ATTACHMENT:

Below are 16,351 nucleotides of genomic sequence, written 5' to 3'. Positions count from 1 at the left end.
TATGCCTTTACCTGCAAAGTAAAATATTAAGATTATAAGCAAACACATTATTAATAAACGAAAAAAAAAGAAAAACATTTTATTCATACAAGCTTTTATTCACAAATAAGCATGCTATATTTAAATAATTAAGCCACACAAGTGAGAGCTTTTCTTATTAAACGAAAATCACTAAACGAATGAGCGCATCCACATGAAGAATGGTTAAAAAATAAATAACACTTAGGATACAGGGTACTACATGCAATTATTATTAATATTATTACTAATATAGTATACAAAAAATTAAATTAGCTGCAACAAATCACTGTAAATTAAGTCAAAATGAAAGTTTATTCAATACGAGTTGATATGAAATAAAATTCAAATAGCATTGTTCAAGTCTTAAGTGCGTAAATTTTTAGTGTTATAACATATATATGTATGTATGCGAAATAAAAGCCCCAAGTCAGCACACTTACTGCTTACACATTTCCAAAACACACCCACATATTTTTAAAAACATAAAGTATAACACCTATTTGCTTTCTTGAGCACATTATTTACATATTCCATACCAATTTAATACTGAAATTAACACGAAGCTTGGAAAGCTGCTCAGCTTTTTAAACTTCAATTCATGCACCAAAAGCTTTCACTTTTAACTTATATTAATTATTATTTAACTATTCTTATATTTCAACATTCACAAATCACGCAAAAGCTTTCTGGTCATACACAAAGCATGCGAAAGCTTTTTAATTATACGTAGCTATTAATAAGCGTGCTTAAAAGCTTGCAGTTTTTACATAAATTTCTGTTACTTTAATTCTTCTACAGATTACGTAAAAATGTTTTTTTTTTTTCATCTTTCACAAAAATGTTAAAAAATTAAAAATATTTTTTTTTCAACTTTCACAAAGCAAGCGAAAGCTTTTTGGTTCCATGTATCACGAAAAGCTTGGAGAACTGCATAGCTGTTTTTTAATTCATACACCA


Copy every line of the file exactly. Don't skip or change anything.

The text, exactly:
Below are 16,351 nucleotides of genomic sequence, written 5' to 3'. Positions count from 1 at the left end.
TATGCCTTTACCTGCAAAGTAAAATATTAAGATTATAAGCAAACACATTATTAATAAACGAAAAAAAAAGAAAAACATTTTATTCATACAAGCTTTTATTCACAAATAAGCATGCTATATTTAAATAATTAAGCCACACAAGTGAGAGCTTTTCTTATTAAACGAAAATCACTAAACGAATGAGCGCATCCACATGAAGAATGGTTAAAAAATAAATAACACTTAGGATACAGGGTACTACATGCAATTATTATTAATATTATTACTAATATAGTATACAAAAAATTAAATTAGCTGCAACAAATCACTGTAAATTAAGTCAAAATGAAAGTTTATTCAATACGAGTTGATATGAAATAAAATTCAAATAGCATTGTTCAAGTCTTAAGTGCGTAAATTTTTAGTGTTATAACATATATATGTATGTATGCGAAATAAAAGCCCCAAGTCAGCACACTTACTGCTTACACATTTCCAAAACACACCCACATATTTTTAAAAACATAAAGTATAACACCTATTTGCTTTCTTGAGCACATTATTTACATATTCCATACCAATTTAATACTGAAATTAACACGAAGCTTGGAAAGCTGCTCAGCTTTTTAAACTTCAATTCATGCACCAAAAGCTTTCACTTTTAACTTATATTAATTATTATTTAACTATTCTTATATTTCAACATTCACAAATCACGCAAAAGCTTTCTGGTCATACACAAAGCATGCGAAAGCTTTTTAATTATACGTAGCTATTAATAAGCGTGCTTAAAAGCTTGCAGTTTTTACATAAATTTCTGTTACTTTAATTCTTCTACAGATTACGTAAAAATGTTTTTTTTTTTTCATCTTTCACAAAAATGTTAAAAAATTAAAAATATTTTTTTTTCAACTTTCACAAAGCAAGCGAAAGCTTTTTGGTTCCATGTATCACGAAAAGCTTGGAGAACTGCATAGCTGTTTTTTAATTCATACACCA